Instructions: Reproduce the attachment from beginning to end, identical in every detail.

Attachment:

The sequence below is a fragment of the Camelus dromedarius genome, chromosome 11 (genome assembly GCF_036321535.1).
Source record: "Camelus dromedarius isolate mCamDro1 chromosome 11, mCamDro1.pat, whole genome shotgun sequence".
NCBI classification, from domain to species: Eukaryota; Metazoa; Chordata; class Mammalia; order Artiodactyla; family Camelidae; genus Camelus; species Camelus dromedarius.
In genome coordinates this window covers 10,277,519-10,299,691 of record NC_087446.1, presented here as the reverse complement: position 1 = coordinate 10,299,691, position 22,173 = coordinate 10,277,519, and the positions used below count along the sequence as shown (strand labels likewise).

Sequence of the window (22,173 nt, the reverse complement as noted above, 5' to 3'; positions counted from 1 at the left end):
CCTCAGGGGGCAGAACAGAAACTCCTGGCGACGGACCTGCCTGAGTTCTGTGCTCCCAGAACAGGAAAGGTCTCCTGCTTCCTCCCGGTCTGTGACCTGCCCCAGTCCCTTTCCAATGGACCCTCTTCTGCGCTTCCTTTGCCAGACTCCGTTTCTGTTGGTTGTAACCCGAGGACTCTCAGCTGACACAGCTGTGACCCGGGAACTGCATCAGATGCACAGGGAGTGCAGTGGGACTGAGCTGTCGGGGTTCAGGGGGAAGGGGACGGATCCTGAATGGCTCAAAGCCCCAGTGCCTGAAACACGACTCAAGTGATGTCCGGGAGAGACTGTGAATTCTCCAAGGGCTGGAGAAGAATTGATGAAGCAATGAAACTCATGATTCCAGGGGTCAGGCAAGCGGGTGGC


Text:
The sequence below is a fragment of the Camelus dromedarius genome, chromosome 11 (genome assembly GCF_036321535.1).
Source record: "Camelus dromedarius isolate mCamDro1 chromosome 11, mCamDro1.pat, whole genome shotgun sequence".
NCBI classification, from domain to species: Eukaryota; Metazoa; Chordata; class Mammalia; order Artiodactyla; family Camelidae; genus Camelus; species Camelus dromedarius.
In genome coordinates this window covers 10,277,519-10,299,691 of record NC_087446.1, presented here as the reverse complement: position 1 = coordinate 10,299,691, position 22,173 = coordinate 10,277,519, and the positions used below count along the sequence as shown (strand labels likewise).

Sequence of the window (22,173 nt, the reverse complement as noted above, 5' to 3'; positions counted from 1 at the left end):
CCTCAGGGGGCAGAACAGAAACTCCTGGCGACGGACCTGCCTGAGTTCTGTGCTCCCAGAACAGGAAAGGTCTCCTGCTTCCTCCCGGTCTGTGACCTGCCCCAGTCCCTTTCCAATGGACCCTCTTCTGCGCTTCCTTTGCCAGACTCCGTTTCTGTTGGTTGTAACCCGAGGACTCTCAGCTGACACAGCTGTGACCCGGGAACTGCATCAGATGCACAGGGAGTGCAGTGGGACTGAGCTGTCGGGGTTCAGGGGGAAGGGGACGGATCCTGAATGGCTCAAAGCCCCAGTGCCTGAAACACGACTCAAGTGATGTCCGGGAGAGACTGTGAATTCTCCAAGGGCTGGAGAAGAATTGATGAAGCAATGAAACTCATGATTCCAGGGGTCAGGCAAGCGGGTGGC